Nambya language

From Wikipedia, the free encyclopedia
Jump to navigation Jump to search
Nambya
Nanzva
Native toZimbabwe, Botswana
EthnicityNambya people
Native speakers
80,000-100,000[1]
Official status
Official language in
Zimbabwe (both Kalanga and Nambya)
Language codes
ISO 639-3
nmq – Nambya
Glottolognamb1291[2]

The Nambya language, or Nanzwa/Nanzva, is a Bantu language spoken by the Nambya people. It is spoken in northwestern Zimbabwe, particularly in the town of Hwange,[3][4] with a few speakers in northeastern Botswana. It is either classified as a dialect of the Kalanga language or as a closely related language.[5] The Zimbabwean constitution, in particular the Education Act, as amended in 1990, recognises Nambya and Kalanga as separate indigenous languages.[5]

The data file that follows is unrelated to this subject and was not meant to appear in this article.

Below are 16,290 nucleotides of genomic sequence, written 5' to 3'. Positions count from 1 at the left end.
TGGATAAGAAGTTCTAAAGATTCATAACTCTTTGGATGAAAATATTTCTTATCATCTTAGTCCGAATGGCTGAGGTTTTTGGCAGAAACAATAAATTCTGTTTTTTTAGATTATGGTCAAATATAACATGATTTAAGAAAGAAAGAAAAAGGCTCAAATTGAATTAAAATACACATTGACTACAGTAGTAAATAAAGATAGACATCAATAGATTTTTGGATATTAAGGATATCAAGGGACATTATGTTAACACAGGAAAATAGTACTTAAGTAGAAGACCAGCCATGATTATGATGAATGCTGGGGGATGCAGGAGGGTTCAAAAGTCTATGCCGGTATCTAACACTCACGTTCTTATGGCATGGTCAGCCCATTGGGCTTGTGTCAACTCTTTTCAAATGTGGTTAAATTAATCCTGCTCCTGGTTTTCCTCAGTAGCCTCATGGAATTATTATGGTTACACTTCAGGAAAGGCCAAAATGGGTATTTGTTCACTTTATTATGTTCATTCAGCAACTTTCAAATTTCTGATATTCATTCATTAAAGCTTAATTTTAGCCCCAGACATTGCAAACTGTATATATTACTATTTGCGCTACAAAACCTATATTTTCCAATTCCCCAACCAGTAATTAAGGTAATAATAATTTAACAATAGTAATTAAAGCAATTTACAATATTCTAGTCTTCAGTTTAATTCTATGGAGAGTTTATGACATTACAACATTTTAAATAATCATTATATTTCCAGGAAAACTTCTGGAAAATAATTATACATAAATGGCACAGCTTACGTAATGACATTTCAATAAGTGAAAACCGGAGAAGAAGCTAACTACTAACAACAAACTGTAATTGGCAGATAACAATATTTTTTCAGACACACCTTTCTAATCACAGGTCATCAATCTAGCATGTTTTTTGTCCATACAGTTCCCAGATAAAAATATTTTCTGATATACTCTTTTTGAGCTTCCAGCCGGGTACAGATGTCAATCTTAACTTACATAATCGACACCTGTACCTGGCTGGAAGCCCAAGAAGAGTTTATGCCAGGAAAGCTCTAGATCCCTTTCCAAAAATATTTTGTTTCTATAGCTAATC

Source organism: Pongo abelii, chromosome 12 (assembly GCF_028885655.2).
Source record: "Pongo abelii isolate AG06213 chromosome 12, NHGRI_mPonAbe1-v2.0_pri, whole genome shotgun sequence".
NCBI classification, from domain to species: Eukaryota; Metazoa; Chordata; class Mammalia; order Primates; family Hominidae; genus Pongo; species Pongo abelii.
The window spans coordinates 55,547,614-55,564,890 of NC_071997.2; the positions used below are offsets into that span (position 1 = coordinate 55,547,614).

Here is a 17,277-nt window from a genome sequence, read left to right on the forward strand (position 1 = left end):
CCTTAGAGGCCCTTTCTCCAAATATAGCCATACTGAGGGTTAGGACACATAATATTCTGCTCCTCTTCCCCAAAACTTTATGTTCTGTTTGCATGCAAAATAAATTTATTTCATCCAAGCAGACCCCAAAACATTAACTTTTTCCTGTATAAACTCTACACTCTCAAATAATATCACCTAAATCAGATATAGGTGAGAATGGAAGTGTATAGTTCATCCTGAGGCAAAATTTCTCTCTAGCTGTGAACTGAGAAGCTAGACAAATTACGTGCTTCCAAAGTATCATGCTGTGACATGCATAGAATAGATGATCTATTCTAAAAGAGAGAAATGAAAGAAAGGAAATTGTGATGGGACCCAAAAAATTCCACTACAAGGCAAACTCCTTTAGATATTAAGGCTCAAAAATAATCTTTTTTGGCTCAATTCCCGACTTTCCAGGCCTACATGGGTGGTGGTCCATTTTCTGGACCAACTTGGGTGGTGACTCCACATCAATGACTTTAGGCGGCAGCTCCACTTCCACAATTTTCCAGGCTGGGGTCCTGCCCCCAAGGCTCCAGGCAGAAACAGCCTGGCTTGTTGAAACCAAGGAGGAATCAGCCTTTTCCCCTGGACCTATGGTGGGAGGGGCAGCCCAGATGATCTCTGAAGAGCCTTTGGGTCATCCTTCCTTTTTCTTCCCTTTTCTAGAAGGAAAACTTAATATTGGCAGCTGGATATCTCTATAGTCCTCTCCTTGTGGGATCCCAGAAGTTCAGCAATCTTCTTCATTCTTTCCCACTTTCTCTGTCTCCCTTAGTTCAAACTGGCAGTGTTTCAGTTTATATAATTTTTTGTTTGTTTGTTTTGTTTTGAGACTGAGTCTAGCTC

Phonology[edit]

Nambya is a tonal language. It has a simple 5 vowel system and a typical Bantu consonant-vowel (CV) syllable structure. The language has onsetless syllables, but these are restricted to the word-initial position, making Nambya typical of the Southern Bantu languages.[5]

Vowels[edit]

Front Central Back
Close i u
Mid e o
Open a

Morphology[edit]

Like many Bantu languages, Nambya has a highly agglutinative morphology.[5]

References[edit]

  1. ^ Nambya at Ethnologue (18th ed., 2015)
  2. ^ Hammarström, Harald; Forkel, Robert; Haspelmath, Martin, eds. (2017). "Nambya". Glottolog 3.0. Jena, Germany: Max Planck Institute for the Science of Human History.
  3. ^ Ndhlovu, Finex (2009-01-01). The Politics of Language and Nation Building in Zimbabwe. Peter Lang. p. 54. ISBN 9783039119424.
  4. ^ Kamwangamalu, Nkonko; Jr, Richard B. Baldauf; Kaplan, Robert B. (2016-04-08). Language Planning in Africa: The Cameroon, Sudan and Zimbabwe. Routledge. p. 220. ISBN 9781134916887.
  5. ^ a b c d Kadenge, Maxwell, D.Phil (March 2010). "Some Segmental Phonological Processes Involving Vowels in Nambya: A Preliminary Descriptive Account" (PDF).